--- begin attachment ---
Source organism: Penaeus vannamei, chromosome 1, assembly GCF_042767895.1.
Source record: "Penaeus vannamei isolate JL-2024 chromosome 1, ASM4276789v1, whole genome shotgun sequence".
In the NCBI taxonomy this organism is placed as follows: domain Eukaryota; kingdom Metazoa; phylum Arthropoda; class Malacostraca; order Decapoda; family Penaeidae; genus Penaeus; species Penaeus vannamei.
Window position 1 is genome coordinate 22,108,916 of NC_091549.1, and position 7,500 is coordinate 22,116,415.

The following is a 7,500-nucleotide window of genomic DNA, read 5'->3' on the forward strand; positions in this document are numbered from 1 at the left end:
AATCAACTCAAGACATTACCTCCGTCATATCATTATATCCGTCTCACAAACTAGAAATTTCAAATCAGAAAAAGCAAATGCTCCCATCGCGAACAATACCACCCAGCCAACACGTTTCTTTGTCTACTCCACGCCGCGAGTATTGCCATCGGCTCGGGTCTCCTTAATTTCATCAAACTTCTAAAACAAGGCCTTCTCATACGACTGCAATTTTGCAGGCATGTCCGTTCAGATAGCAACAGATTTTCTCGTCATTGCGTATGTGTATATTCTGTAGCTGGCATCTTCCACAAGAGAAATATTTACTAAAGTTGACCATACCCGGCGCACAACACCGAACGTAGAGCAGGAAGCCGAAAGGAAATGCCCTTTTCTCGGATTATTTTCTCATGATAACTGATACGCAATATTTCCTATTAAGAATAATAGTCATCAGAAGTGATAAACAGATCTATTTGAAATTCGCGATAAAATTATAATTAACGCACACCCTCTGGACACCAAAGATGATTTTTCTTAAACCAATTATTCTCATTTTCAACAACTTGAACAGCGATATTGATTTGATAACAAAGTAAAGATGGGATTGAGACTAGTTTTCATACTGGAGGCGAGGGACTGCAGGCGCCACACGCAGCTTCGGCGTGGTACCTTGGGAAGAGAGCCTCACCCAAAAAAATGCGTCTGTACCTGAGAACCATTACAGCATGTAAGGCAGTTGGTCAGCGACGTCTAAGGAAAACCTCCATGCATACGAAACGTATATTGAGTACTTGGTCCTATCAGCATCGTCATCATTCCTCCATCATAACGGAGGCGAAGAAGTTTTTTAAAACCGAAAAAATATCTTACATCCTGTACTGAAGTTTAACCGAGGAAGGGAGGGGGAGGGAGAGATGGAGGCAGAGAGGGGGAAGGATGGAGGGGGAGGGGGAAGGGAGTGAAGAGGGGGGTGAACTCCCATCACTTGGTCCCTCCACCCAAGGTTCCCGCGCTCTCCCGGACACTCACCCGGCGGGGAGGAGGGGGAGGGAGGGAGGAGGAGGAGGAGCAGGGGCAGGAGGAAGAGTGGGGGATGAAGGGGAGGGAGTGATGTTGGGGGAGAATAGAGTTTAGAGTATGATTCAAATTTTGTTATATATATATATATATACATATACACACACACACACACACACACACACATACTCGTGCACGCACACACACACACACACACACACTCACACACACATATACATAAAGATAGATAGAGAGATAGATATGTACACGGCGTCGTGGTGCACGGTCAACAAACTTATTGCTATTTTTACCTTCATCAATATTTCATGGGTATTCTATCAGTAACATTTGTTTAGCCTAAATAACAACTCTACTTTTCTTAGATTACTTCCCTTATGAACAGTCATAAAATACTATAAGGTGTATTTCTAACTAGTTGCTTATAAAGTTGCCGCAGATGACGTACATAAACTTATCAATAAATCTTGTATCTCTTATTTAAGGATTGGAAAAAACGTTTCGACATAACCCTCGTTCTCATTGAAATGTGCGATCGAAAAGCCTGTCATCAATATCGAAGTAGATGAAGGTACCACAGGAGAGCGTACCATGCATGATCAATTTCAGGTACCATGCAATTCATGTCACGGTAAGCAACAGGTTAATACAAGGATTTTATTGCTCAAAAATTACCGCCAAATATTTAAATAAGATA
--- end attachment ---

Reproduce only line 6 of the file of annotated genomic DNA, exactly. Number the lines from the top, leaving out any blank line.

AATCAACTCAAGACATTACCTCCGTCATATCATTATATCCGTCTCACAAACTAGAAATTTCAAATCAGAAAAAGCAAATGCTCCCATCGCGAACAATACCACCCAGCCAACACGTTTCTTTGTCTACTCCACGCCGCGAGTATTGCCATCGGCTCGGGTCTCCTTAATTTCATCAAACTTCTAAAACAAGGCCTTCTCATACGACTGCAATTTTGCAGGCATGTCCGTTCAGATAGCAACAGATTTTCTCGTCATTGCGTATGTGTATATTCTGTAGCTGGCATCTTCCACAAGAGAAATATTTACTAAAGTTGACCATACCCGGCGCACAACACCGAACGTAGAGCAGGAAGCCGAAAGGAAATGCCCTTTTCTCGGATTATTTTCTCATGATAACTGATACGCAATATTTCCTATTAAGAATAATAGTCATCAGAAGTGATAAACAGATCTATTTGAAATTCGCGATAAAATTATAATTAACGCACACCCTCTGGACACCAAAGATGATTTTTCTTAAACCAATTATTCTCATTTTCAACAACTTGAACAGCGATATTGATTTGATAACAAAGTAAAGATGGGATTGAGACTAGTTTTCATACTGGAGGCGAGGGACTGCAGGCGCCACACGCAGCTTCGGCGTGGTACCTTGGGAAGAGAGCCTCACCCAAAAAAATGCGTCTGTACCTGAGAACCATTACAGCATGTAAGGCAGTTGGTCAGCGACGTCTAAGGAAAACCTCCATGCATACGAAACGTATATTGAGTACTTGGTCCTATCAGCATCGTCATCATTCCTCCATCATAACGGAGGCGAAGAAGTTTTTTAAAACCGAAAAAATATCTTACATCCTGTACTGAAGTTTAACCGAGGAAGGGAGGGGGAGGGAGAGATGGAGGCAGAGAGGGGGAAGGATGGAGGGGGAGGGGGAAGGGAGTGAAGAGGGGGGTGAACTCCCATCACTTGGTCCCTCCACCCAAGGTTCCCGCGCTCTCCCGGACACTCACCCGGCGGGGAGGAGGGGGAGGGAGGGAGGAGGAGGAGGAGCAGGGGCAGGAGGAAGAGTGGGGGATGAAGGGGAGGGAGTGATGTTGGGGGAGAATAGAGTTTAGAGTATGATTCAAATTTTGTTATATATATATATATATACATATACACACACACACACACACACACACACATACTCGTGCACGCACACACACACACACACACACACTCACACACACATATACATAAAGATAGATAGAGAGATAGATATGTACACGGCGTCGTGGTGCACGGTCAACAAACTTATTGCTATTTTTACCTTCATCAATATTTCATGGGTATTCTATCAGTAACATTTGTTTAGCCTAAATAACAACTCTACTTTTCTTAGATTACTTCCCTTATGAACAGTCATAAAATACTATAAGGTGTATTTCTAACTAGTTGCTTATAAAGTTGCCGCAGATGACGTACATAAACTTATCAATAAATCTTGTATCTCTTATTTAAGGATTGGAAAAAACGTTTCGACATAACCCTCGTTCTCATTGAAATGTGCGATCGAAAAGCCTGTCATCAATATCGAAGTAGATGAAGGTACCACAGGAGAGCGTACCATGCATGATCAATTTCAGGTACCATGCAATTCATGTCACGGTAAGCAACAGGTTAATACAAGGATTTTATTGCTCAAAAATTACCGCCAAATATTTAAATAAGATA